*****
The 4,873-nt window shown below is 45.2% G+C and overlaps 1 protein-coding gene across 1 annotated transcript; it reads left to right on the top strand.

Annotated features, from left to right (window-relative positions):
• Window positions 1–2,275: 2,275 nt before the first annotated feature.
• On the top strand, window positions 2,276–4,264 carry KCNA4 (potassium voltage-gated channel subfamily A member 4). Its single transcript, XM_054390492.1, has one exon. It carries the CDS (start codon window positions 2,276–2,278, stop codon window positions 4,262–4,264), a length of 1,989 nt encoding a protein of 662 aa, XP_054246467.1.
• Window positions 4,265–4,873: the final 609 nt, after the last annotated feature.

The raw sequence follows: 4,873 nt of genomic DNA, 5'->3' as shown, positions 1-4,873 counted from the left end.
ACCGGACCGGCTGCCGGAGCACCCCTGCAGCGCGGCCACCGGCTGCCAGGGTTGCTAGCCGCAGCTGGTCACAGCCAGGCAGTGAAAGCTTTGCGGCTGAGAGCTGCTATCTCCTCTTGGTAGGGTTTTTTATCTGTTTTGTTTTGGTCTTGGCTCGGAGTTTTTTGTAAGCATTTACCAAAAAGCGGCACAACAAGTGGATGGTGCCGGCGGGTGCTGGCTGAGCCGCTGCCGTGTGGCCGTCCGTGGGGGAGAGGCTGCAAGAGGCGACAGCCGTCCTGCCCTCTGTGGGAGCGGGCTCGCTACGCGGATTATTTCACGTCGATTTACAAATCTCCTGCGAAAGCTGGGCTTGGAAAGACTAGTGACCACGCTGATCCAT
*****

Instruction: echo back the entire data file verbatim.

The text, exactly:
The 4,873-nt window shown below is 45.2% G+C and overlaps 1 protein-coding gene across 1 annotated transcript; it reads left to right on the top strand.

Annotated features, from left to right (window-relative positions):
• Window positions 1–2,275: 2,275 nt before the first annotated feature.
• On the top strand, window positions 2,276–4,264 carry KCNA4 (potassium voltage-gated channel subfamily A member 4). Its single transcript, XM_054390492.1, has one exon. It carries the CDS (start codon window positions 2,276–2,278, stop codon window positions 4,262–4,264), a length of 1,989 nt encoding a protein of 662 aa, XP_054246467.1.
• Window positions 4,265–4,873: the final 609 nt, after the last annotated feature.

The raw sequence follows: 4,873 nt of genomic DNA, 5'->3' as shown, positions 1-4,873 counted from the left end.
ACCGGACCGGCTGCCGGAGCACCCCTGCAGCGCGGCCACCGGCTGCCAGGGTTGCTAGCCGCAGCTGGTCACAGCCAGGCAGTGAAAGCTTTGCGGCTGAGAGCTGCTATCTCCTCTTGGTAGGGTTTTTTATCTGTTTTGTTTTGGTCTTGGCTCGGAGTTTTTTGTAAGCATTTACCAAAAAGCGGCACAACAAGTGGATGGTGCCGGCGGGTGCTGGCTGAGCCGCTGCCGTGTGGCCGTCCGTGGGGGAGAGGCTGCAAGAGGCGACAGCCGTCCTGCCCTCTGTGGGAGCGGGCTCGCTACGCGGATTATTTCACGTCGATTTACAAATCTCCTGCGAAAGCTGGGCTTGGAAAGACTAGTGACCACGCTGATCCAT